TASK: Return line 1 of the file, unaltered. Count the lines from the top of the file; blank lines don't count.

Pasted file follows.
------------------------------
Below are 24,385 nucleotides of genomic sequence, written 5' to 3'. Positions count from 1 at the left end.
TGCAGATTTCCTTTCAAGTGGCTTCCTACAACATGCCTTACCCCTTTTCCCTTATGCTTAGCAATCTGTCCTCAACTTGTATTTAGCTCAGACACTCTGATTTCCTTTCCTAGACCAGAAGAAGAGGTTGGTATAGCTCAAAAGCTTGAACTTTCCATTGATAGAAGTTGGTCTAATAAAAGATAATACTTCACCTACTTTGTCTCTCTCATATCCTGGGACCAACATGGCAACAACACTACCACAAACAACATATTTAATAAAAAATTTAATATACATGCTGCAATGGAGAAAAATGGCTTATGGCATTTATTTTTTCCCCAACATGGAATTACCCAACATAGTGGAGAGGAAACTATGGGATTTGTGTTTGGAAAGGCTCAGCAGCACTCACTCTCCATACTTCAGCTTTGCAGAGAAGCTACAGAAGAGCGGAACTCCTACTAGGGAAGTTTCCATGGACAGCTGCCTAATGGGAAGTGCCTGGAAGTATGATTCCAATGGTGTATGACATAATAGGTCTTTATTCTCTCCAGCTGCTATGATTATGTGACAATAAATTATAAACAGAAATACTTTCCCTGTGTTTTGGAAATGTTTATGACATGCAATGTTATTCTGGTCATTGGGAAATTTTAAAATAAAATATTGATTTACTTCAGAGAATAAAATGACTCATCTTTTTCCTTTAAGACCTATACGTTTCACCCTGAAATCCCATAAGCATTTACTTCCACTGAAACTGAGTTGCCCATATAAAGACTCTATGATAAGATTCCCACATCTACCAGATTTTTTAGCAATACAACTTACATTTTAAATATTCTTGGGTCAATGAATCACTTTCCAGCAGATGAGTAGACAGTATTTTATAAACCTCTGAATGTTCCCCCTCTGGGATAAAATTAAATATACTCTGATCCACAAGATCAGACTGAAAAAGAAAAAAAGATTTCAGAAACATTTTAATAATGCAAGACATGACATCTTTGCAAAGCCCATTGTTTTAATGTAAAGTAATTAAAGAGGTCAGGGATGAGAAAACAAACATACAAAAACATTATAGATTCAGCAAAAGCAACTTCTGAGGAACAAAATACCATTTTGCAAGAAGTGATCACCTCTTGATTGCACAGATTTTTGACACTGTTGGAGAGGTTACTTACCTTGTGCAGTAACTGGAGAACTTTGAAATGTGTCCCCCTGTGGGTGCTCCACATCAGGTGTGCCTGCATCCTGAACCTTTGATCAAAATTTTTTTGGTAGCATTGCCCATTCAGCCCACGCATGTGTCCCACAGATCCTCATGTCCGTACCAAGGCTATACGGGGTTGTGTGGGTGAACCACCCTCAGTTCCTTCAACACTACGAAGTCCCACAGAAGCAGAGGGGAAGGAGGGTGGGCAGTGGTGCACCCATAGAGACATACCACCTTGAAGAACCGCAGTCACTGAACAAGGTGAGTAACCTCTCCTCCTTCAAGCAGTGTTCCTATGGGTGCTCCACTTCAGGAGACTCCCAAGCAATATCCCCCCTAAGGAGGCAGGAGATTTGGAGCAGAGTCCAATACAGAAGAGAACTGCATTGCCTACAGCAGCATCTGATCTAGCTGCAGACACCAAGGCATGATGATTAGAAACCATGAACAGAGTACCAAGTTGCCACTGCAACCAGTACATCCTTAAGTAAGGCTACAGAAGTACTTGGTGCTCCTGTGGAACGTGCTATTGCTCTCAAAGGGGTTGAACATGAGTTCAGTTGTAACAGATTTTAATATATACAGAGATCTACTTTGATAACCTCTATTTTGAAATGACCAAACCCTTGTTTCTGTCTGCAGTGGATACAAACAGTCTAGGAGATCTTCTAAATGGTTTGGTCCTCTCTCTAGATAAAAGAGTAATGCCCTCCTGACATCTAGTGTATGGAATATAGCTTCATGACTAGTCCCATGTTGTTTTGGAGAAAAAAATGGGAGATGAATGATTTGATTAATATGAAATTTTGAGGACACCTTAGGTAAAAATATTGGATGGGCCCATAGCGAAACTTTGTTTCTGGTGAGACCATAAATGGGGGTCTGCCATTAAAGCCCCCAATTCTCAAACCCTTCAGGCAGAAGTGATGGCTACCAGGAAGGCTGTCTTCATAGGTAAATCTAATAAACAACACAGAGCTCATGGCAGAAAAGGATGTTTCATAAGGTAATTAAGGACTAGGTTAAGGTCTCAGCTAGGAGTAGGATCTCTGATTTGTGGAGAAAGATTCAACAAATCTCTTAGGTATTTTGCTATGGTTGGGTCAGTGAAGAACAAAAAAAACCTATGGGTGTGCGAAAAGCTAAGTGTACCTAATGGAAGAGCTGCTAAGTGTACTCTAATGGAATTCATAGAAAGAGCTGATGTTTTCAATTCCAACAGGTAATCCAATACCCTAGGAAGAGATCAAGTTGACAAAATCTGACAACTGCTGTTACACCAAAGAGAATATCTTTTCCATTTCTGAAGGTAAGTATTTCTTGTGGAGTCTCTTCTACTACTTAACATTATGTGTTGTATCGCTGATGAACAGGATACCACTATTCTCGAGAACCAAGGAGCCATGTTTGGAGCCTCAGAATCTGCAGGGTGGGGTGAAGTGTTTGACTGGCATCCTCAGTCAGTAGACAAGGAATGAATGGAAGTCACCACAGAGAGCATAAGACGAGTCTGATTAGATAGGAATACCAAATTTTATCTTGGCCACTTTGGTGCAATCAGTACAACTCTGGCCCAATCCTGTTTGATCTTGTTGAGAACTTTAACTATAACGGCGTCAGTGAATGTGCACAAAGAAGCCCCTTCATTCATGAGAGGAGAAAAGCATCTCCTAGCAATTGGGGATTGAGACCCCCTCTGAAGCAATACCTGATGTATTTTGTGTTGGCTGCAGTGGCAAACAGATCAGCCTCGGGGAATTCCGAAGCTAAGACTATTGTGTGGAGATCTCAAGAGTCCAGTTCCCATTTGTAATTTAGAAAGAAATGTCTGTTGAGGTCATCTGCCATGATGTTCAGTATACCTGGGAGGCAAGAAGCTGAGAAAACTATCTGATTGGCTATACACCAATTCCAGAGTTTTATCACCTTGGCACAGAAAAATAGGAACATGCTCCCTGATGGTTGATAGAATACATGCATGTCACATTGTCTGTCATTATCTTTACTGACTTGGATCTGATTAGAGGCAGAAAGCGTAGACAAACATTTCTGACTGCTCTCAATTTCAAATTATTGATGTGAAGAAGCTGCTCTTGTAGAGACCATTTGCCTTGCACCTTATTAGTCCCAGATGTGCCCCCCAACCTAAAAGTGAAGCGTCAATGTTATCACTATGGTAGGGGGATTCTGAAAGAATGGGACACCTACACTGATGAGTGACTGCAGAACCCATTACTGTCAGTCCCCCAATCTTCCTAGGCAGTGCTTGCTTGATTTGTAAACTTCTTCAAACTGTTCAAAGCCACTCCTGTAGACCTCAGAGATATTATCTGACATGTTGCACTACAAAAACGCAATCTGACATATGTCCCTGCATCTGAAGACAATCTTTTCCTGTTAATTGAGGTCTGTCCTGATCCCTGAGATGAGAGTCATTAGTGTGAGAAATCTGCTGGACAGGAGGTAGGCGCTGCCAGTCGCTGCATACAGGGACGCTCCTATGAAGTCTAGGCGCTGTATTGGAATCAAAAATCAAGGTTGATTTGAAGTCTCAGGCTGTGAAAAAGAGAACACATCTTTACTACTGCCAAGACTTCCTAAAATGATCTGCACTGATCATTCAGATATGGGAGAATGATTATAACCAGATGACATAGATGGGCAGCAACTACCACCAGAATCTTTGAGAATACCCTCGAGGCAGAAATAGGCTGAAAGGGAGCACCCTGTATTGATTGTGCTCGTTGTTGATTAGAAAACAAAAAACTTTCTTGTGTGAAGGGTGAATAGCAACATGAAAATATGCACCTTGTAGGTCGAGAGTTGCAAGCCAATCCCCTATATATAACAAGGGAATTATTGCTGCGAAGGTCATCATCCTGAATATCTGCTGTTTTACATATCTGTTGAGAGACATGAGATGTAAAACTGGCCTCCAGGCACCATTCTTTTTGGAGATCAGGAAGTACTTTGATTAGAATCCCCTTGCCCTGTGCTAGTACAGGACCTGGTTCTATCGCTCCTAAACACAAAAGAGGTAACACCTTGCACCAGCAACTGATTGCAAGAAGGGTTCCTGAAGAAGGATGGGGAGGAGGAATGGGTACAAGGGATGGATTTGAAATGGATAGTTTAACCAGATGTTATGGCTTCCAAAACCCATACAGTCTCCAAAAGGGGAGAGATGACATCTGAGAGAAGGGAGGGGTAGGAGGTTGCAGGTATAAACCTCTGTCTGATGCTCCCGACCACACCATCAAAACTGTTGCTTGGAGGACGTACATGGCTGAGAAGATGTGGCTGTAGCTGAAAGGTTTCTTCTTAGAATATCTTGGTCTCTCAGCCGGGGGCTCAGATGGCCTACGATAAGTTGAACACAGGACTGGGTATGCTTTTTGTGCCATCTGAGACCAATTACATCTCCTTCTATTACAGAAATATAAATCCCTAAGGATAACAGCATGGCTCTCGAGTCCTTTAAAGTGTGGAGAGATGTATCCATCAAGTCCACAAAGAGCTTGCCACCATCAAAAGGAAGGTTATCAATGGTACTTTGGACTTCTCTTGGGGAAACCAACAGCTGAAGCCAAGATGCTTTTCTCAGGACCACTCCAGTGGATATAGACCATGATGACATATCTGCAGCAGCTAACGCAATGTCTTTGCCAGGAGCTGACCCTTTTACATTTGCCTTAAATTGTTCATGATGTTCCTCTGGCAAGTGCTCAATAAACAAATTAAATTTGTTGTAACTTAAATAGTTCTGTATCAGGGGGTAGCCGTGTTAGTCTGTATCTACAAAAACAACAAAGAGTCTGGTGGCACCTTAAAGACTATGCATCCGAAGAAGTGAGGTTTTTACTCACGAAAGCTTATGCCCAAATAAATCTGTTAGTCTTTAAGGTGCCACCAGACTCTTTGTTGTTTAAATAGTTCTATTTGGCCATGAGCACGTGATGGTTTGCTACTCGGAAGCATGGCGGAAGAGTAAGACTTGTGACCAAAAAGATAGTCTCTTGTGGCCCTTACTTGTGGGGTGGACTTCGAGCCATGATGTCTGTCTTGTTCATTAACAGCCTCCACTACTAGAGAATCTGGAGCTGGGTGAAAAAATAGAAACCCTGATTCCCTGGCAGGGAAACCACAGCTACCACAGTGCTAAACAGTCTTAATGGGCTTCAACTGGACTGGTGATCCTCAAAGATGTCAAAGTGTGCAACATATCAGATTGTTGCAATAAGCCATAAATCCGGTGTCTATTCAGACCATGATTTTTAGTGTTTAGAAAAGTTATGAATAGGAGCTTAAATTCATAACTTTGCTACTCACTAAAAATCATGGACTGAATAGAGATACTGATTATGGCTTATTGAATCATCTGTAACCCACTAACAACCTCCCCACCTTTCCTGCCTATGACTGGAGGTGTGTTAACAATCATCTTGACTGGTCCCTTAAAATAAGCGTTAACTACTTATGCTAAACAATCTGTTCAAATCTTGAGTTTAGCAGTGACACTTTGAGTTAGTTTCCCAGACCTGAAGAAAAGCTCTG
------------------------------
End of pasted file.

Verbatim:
Below are 24,385 nucleotides of genomic sequence, written 5' to 3'. Positions count from 1 at the left end.